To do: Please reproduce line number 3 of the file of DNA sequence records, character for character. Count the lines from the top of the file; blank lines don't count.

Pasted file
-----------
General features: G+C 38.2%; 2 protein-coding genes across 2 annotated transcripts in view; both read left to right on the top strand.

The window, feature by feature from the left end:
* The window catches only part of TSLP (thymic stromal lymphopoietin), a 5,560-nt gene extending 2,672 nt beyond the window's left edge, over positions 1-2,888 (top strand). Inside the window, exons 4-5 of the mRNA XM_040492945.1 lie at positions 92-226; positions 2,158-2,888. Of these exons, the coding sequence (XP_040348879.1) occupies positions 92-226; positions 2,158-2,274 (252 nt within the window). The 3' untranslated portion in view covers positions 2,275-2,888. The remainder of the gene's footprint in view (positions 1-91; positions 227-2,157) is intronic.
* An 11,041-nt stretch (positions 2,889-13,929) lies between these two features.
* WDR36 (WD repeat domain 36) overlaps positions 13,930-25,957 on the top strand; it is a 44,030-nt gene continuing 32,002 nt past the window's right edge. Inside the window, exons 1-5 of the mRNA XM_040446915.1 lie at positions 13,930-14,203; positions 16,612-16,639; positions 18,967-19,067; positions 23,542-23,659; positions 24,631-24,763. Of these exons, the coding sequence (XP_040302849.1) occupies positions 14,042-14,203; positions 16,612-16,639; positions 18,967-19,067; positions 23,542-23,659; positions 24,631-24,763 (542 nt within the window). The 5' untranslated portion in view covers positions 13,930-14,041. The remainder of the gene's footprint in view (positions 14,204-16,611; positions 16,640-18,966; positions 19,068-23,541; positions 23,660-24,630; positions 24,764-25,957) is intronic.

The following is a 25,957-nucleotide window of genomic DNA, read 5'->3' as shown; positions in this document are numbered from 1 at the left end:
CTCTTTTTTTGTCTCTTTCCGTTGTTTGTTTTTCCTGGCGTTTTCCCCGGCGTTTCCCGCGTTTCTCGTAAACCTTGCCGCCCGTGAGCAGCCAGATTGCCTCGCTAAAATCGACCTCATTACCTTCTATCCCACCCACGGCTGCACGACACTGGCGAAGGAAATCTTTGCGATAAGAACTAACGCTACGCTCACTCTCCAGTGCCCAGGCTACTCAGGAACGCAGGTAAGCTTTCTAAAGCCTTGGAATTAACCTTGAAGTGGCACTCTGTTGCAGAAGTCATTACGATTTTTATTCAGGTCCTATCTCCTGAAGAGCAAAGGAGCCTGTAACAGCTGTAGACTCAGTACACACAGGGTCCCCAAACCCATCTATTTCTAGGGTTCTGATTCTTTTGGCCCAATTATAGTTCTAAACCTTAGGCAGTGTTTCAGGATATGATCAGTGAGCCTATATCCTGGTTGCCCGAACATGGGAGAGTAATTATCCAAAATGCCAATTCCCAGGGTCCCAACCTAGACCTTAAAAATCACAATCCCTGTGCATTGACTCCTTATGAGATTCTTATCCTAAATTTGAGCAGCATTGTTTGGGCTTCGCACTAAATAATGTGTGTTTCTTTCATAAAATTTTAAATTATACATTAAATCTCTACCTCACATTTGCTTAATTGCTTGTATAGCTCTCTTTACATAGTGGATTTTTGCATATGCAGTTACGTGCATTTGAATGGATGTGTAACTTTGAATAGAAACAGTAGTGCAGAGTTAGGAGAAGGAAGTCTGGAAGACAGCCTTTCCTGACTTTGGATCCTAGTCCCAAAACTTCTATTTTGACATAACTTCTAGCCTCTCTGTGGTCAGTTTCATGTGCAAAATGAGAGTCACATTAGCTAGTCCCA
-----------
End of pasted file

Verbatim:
* The window catches only part of TSLP (thymic stromal lymphopoietin), a 5,560-nt gene extending 2,672 nt beyond the window's left edge, over positions 1-2,888 (top strand). Inside the window, exons 4-5 of the mRNA XM_040492945.1 lie at positions 92-226; positions 2,158-2,888. Of these exons, the coding sequence (XP_040348879.1) occupies positions 92-226; positions 2,158-2,274 (252 nt within the window). The 3' untranslated portion in view covers positions 2,275-2,888. The remainder of the gene's footprint in view (positions 1-91; positions 227-2,157) is intronic.